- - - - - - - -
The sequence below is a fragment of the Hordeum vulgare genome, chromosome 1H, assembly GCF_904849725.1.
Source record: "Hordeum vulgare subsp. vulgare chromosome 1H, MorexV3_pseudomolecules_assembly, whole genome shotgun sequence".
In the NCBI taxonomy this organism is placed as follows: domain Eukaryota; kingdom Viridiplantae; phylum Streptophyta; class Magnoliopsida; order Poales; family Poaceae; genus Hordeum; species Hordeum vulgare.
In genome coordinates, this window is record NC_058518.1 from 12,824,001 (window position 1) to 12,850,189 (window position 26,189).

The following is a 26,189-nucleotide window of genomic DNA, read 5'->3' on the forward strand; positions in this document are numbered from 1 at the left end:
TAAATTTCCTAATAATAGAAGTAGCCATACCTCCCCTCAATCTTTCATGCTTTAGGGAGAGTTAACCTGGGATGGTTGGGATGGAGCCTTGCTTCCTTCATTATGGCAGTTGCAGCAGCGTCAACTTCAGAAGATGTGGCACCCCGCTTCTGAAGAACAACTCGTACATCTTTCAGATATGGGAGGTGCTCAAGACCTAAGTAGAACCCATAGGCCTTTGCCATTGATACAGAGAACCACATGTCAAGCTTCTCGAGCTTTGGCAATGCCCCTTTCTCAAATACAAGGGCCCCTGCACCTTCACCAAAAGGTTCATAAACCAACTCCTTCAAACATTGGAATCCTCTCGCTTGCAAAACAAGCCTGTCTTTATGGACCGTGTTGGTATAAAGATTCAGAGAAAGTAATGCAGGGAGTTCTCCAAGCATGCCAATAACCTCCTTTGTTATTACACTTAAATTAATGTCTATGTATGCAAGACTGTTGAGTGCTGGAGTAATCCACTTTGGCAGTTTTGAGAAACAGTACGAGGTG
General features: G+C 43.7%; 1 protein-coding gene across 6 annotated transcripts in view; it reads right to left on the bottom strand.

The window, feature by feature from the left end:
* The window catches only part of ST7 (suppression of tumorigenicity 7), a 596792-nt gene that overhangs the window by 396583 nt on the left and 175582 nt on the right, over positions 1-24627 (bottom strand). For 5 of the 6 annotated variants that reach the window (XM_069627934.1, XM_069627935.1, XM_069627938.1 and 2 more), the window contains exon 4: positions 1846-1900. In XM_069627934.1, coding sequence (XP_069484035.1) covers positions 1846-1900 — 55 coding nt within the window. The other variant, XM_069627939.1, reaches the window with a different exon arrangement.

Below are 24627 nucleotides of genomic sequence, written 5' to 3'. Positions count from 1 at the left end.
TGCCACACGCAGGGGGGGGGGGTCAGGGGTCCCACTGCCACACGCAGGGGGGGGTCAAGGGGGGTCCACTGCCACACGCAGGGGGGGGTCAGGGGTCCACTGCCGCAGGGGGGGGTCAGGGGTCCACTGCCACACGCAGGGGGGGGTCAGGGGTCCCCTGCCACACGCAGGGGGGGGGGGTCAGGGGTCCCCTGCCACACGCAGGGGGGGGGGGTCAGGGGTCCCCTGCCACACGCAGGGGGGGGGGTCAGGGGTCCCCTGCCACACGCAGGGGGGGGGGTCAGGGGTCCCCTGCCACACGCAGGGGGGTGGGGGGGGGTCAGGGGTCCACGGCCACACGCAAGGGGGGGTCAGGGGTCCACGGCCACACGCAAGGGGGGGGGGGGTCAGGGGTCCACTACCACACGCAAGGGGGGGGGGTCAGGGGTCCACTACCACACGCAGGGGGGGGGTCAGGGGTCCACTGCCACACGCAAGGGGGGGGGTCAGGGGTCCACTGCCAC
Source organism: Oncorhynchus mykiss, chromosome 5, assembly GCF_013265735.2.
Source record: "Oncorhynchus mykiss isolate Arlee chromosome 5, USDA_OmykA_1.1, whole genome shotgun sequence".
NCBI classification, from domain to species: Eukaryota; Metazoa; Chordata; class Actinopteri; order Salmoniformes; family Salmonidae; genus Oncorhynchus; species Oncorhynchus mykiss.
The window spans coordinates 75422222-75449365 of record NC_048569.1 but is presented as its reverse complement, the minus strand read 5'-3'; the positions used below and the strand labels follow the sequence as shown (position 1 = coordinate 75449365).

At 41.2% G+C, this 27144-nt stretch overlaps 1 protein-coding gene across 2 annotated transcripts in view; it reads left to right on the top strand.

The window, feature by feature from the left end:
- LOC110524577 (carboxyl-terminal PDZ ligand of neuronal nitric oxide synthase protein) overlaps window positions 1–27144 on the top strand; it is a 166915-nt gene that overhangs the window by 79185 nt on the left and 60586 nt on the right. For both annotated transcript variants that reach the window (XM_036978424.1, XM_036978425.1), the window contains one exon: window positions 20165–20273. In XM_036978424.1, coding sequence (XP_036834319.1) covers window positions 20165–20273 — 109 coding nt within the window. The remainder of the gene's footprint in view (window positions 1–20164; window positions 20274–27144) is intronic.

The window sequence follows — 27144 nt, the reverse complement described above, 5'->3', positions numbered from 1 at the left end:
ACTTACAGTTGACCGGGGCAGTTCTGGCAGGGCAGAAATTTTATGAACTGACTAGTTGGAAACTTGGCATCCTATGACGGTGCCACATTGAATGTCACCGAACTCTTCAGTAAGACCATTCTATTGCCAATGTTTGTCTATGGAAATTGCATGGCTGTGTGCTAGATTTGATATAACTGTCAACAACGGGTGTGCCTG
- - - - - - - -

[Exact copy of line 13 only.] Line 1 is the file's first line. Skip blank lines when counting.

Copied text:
Source record: "Oncorhynchus mykiss isolate Arlee chromosome 5, USDA_OmykA_1.1, whole genome shotgun sequence".